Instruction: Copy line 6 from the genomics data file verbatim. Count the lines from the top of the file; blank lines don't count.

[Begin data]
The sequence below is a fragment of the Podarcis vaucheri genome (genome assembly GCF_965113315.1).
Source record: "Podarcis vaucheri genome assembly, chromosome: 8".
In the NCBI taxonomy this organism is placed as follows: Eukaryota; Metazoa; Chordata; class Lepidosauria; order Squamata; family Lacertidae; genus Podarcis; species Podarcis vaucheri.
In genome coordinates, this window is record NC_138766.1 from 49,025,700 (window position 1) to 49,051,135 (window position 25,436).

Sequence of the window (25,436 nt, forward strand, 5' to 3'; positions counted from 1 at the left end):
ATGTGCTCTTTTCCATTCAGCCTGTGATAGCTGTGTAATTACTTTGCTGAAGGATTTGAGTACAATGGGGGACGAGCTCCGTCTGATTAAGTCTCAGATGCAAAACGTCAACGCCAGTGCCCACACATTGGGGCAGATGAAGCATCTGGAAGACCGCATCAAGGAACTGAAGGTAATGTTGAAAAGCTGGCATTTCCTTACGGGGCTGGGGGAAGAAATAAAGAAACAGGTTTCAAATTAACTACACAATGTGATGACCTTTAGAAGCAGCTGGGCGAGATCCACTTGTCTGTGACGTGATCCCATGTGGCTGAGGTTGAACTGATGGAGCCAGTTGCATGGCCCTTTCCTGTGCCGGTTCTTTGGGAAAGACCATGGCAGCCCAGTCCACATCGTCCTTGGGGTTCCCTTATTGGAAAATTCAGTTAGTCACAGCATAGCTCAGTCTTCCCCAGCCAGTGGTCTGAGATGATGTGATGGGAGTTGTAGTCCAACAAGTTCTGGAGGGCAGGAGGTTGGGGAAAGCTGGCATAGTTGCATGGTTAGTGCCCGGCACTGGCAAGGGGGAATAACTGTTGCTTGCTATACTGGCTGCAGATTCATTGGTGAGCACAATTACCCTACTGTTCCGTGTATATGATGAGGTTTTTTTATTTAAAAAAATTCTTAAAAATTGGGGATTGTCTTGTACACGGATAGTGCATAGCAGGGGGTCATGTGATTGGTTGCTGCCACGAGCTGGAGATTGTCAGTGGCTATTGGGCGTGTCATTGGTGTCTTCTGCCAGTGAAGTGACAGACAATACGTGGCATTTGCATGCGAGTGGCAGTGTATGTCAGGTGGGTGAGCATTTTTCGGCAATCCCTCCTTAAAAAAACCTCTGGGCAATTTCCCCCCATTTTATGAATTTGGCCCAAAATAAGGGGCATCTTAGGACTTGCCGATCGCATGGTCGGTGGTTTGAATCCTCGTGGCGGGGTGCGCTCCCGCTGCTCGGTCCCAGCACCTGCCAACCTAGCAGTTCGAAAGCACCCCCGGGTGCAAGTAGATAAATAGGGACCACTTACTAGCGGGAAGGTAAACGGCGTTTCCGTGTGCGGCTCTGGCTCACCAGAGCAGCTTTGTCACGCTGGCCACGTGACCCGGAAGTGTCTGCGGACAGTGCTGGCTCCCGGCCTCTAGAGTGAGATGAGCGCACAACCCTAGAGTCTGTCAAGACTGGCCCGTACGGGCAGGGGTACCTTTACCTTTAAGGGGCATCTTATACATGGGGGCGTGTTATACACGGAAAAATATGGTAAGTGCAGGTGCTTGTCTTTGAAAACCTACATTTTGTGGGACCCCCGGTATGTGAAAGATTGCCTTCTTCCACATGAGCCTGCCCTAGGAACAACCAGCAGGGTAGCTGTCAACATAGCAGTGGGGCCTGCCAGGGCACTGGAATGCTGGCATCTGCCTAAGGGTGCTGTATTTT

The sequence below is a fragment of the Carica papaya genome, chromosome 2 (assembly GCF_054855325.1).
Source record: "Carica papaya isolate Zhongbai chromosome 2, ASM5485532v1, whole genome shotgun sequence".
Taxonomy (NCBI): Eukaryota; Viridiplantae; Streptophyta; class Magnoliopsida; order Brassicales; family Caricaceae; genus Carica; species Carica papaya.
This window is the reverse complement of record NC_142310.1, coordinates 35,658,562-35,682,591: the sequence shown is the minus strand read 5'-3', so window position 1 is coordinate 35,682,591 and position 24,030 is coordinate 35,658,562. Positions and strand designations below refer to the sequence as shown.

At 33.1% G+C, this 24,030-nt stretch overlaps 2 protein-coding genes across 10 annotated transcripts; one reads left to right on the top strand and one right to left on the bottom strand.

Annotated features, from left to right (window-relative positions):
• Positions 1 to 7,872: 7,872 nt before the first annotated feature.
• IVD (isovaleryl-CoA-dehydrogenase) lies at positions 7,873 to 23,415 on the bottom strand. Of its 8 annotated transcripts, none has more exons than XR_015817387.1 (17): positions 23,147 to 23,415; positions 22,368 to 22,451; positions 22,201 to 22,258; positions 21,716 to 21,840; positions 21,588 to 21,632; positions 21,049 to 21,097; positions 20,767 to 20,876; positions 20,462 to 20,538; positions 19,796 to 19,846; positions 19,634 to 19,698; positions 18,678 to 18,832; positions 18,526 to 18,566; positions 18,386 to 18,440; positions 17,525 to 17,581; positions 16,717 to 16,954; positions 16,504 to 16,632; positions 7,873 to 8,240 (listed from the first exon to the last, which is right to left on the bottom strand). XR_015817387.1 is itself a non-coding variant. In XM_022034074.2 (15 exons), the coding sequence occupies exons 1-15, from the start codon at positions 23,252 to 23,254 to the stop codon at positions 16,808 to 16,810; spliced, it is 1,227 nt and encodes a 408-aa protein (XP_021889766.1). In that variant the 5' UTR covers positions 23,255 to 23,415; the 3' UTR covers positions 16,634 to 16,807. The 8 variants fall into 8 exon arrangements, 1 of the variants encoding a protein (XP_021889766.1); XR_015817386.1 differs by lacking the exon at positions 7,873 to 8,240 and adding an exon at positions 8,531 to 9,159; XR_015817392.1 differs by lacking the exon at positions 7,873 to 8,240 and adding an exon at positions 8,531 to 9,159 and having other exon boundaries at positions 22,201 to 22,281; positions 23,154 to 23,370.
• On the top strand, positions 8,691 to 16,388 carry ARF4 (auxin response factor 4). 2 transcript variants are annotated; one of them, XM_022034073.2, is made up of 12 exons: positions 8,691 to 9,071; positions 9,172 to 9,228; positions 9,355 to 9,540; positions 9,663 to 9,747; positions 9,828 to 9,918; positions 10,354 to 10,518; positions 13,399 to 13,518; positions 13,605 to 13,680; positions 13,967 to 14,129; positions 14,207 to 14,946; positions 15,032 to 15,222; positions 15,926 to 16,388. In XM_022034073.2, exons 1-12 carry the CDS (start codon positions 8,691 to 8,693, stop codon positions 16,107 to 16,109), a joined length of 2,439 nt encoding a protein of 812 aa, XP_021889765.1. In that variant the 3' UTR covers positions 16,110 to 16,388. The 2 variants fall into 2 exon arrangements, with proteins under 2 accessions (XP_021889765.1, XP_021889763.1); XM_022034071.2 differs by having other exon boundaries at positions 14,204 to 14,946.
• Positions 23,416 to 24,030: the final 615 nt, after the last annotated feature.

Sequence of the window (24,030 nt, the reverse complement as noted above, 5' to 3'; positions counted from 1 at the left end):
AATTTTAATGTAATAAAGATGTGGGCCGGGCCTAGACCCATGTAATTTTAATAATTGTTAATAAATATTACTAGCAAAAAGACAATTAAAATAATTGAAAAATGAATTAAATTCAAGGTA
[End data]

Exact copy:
ATGTGCTCTTTTCCATTCAGCCTGTGATAGCTGTGTAATTACTTTGCTGAAGGATTTGAGTACAATGGGGGACGAGCTCCGTCTGATTAAGTCTCAGATGCAAAACGTCAACGCCAGTGCCCACACATTGGGGCAGATGAAGCATCTGGAAGACCGCATCAAGGAACTGAAGGTAATGTTGAAAAGCTGGCATTTCCTTACGGGGCTGGGGGAAGAAATAAAGAAACAGGTTTCAAATTAACTACACAATGTGATGACCTTTAGAAGCAGCTGGGCGAGATCCACTTGTCTGTGACGTGATCCCATGTGGCTGAGGTTGAACTGATGGAGCCAGTTGCATGGCCCTTTCCTGTGCCGGTTCTTTGGGAAAGACCATGGCAGCCCAGTCCACATCGTCCTTGGGGTTCCCTTATTGGAAAATTCAGTTAGTCACAGCATAGCTCAGTCTTCCCCAGCCAGTGGTCTGAGATGATGTGATGGGAGTTGTAGTCCAACAAGTTCTGGAGGGCAGGAGGTTGGGGAAAGCTGGCATAGTTGCATGGTTAGTGCCCGGCACTGGCAAGGGGGAATAACTGTTGCTTGCTATACTGGCTGCAGATTCATTGGTGAGCACAATTACCCTACTGTTCCGTGTATATGATGAGGTTTTTTTATTTAAAAAAATTCTTAAAAATTGGGGATTGTCTTGTACACGGATAGTGCATAGCAGGGGGTCATGTGATTGGTTGCTGCCACGAGCTGGAGATTGTCAGTGGCTATTGGGCGTGTCATTGGTGTCTTCTGCCAGTGAAGTGACAGACAATACGTGGCATTTGCATGCGAGTGGCAGTGTATGTCAGGTGGGTGAGCATTTTTCGGCAATCCCTCCTTAAAAAAACCTCTGGGCAATTTCCCCCCATTTTATGAATTTGGCCCAAAATAAGGGGCATCTTAGGACTTGCCGATCGCATGGTCGGTGGTTTGAATCCTCGTGGCGGGGTGCGCTCCCGCTGCTCGGTCCCAGCACCTGCCAACCTAGCAGTTCGAAAGCACCCCCGGGTGCAAGTAGATAAATAGGGACCACTTACTAGCGGGAAGGTAAACGGCGTTTCCGTGTGCGGCTCTGGCTCACCAGAGCAGCTTTGTCACGCTGGCCACGTGACCCGGAAGTGTCTGCGGACAGTGCTGGCTCCCGGCCTCTAGAGTGAGATGAGCGCACAACCCTAGAGTCTGTCAAGACTGGCCCGTACGGGCAGGGGTACCTTTACCTTTAAGGGGCATCTTATACATGGGGGCGTGTTATACACGGAAAAATATGGTAAGTGCAGGTGCTTGTCTTTGAAAACCTACATTTTGTGGGACCCCCGGTATGTGAAAGATTGCCTTCTTCCACATGAGCCTGCCCTAGGAACAACCAGCAGGGTAGCTGTCAACATAGCAGTGGGGCCTGCCAGGGCACTGGAATGCTGGCATCTGCCTAAGGGTGCTGTATTTT